How to avoid common accounting pitfalls

Why is this important?

Accounting is a critical business function whether you’re a start-up with less than 5 employees or a fully-fledged, growing business with more than 20 employees.

A common practice of most entrepreneurs when starting out with their own business is to wear different hats – including the bookkeeping hat. But since not everyone is skilled in, or keen on bookkeeping, several mistakes are made along the way, many of which turn out to be costly.

Sound bookkeeping practices are crucial for your business. They tell you the complete picture as to whether you are actually profitable or not

What to do

Bookkeeping doesn’t need to be a tedious and painful process. By avoiding the common pitfalls you can have a growing business without the usual stress associated with bookkeeping, and you will avoid falling in to the common accounting pitfalls most start-up entrepreneurs encounter:

1.    Keep personal and business finances separate

Your business is a separate entity from yourself – even if you are the sole owner of it. It is not a good practice to mix your business funds with your personal ones. What your business earns does not automatically translate to your personal earnings, and your personal expenses do not automatically qualify as your business’ expenses.

Regardless of the size of your business it is critical that personal and business finances are kept separate at all times.

Tip: Open a separate bank account for your business even before you start it, and use it for all the financial transactions of your business. All business income must go to this account and all business expenses must be charged to this account.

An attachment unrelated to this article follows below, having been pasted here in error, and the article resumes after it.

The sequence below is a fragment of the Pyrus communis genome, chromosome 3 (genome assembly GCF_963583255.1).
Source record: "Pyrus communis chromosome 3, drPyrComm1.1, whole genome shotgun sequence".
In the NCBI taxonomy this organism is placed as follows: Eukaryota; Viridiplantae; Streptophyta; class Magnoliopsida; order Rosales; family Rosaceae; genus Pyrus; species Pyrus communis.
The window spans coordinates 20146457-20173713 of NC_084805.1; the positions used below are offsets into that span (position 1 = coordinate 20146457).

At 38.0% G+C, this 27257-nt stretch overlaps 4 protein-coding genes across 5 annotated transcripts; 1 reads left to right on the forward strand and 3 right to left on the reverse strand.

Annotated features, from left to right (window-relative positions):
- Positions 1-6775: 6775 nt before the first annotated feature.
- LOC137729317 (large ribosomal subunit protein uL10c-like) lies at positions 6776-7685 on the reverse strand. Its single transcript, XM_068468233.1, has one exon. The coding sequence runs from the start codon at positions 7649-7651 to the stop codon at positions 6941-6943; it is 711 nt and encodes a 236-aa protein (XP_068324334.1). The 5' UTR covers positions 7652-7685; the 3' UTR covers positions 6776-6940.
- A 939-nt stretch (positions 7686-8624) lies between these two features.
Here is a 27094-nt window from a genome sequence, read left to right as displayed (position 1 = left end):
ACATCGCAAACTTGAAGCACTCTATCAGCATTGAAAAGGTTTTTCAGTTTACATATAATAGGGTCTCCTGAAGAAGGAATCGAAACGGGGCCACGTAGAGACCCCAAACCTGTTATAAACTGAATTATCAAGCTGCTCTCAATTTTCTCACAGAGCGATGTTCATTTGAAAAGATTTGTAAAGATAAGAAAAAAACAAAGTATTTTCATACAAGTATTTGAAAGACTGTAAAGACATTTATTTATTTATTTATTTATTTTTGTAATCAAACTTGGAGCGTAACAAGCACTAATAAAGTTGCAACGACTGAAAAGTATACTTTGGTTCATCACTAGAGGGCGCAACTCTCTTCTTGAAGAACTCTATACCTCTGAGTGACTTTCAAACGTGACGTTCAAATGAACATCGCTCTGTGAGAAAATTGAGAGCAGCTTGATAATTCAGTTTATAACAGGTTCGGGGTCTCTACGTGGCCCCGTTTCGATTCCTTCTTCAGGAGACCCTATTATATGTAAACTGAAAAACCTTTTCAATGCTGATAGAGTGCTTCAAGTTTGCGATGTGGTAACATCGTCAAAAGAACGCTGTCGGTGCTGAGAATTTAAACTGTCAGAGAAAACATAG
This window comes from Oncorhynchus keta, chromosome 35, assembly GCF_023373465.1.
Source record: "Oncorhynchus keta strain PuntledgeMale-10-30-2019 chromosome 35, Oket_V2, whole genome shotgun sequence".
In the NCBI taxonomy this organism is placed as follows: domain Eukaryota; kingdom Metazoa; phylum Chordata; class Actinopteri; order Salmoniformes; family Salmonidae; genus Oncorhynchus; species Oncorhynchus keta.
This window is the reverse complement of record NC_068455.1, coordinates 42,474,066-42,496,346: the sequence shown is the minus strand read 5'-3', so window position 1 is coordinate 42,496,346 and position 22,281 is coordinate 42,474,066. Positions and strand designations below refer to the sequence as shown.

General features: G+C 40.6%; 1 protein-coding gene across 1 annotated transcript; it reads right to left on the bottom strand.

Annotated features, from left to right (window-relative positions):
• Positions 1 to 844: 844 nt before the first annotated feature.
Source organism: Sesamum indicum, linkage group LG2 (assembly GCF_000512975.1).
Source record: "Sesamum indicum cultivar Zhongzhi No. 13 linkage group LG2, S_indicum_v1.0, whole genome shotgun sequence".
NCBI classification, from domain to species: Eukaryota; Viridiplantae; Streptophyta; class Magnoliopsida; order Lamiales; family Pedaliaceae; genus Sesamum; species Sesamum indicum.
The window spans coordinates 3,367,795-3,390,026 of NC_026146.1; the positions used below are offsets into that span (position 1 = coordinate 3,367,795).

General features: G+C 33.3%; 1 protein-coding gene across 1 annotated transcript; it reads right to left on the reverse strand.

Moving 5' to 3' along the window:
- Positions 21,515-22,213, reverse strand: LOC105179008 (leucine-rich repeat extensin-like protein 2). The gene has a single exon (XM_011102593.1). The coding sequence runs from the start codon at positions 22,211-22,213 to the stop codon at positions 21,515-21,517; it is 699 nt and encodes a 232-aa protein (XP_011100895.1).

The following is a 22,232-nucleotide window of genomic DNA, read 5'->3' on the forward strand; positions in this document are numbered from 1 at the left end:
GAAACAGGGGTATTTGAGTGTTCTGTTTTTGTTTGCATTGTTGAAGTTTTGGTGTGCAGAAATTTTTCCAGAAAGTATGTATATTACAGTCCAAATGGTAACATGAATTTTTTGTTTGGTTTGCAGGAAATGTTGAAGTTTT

2. Receive a salary from the business

If you grasp the concept that your business is a separate entity from yourself, then it makes more sense that you should be paid a salary for the time you dedicate to it. Regardless of whatever job you do in your business, you must assign a monetary value for your efforts in running it. Unfortunately, many entrepreneurs fail to associate a monetary value to their time and energy, thinking that when the business profits, they profit too. But this is a crucial mistake. By paying yourself a fixed salary, you will get a clearer picture of whether your business is actually profitable or not. 

Tip: Determine your desired salary from the business commensurate to the time and effort you put in. Pay yourself monthly with this amount, moving it from your business funds to your personal funds.

2.    Understand the difference between profit and cash flow

Most small business owners make the costly mistake of not knowing the difference between cash flow and profit. Just because your business’ bank account has a lot of cash doesn’t mean your business is profitable. In fact, you may actually be on the verge of bankruptcy!

Cash flow pertains to the money flowing in and out of the business from financial activities, investments and other operations. Profit is what remains from the sales revenue after a company’s expenses are subtracted.

Tip: Always keep track of your expenses versus your sales. It is best to review your financial statements monthly to get a clearer picture of the exact situation of your business.

 3. Delegate to the experts

Entrepreneurs take pride in what they do. Their passion for their business is limitless and they can carry on wearing many hats at once, including the bookkeeping hat. However, accounting is a technical and complex process. It involves knowing countless taxation compliance rules and the process can be very time consuming. Although it might cost more at first, the money spent on a trained accountant will come back many times over in the form of time savings and costly mistakes avoided.

Tip: As a business owner, your time is valuable and your business needs your full attention for it to grow. The time you spend taking care of your own records and trying to figure out how to make sense of everything can be better-spent forging new networks or improving your product or service.

Source: David Hayes – Australian Business Development Manager – Vertaccount

Editor: Charisse Gray

Where to go for help

Vertaccount are an accounting and bookkeeping firm - trusted by over 200 clients, processing over 12,000 bills annually and managing $70 million in revenues - who partner with small and medium business in all aspects of their financial management, bringing success to their business and value to their lives. 

Phone: 02 8599 1760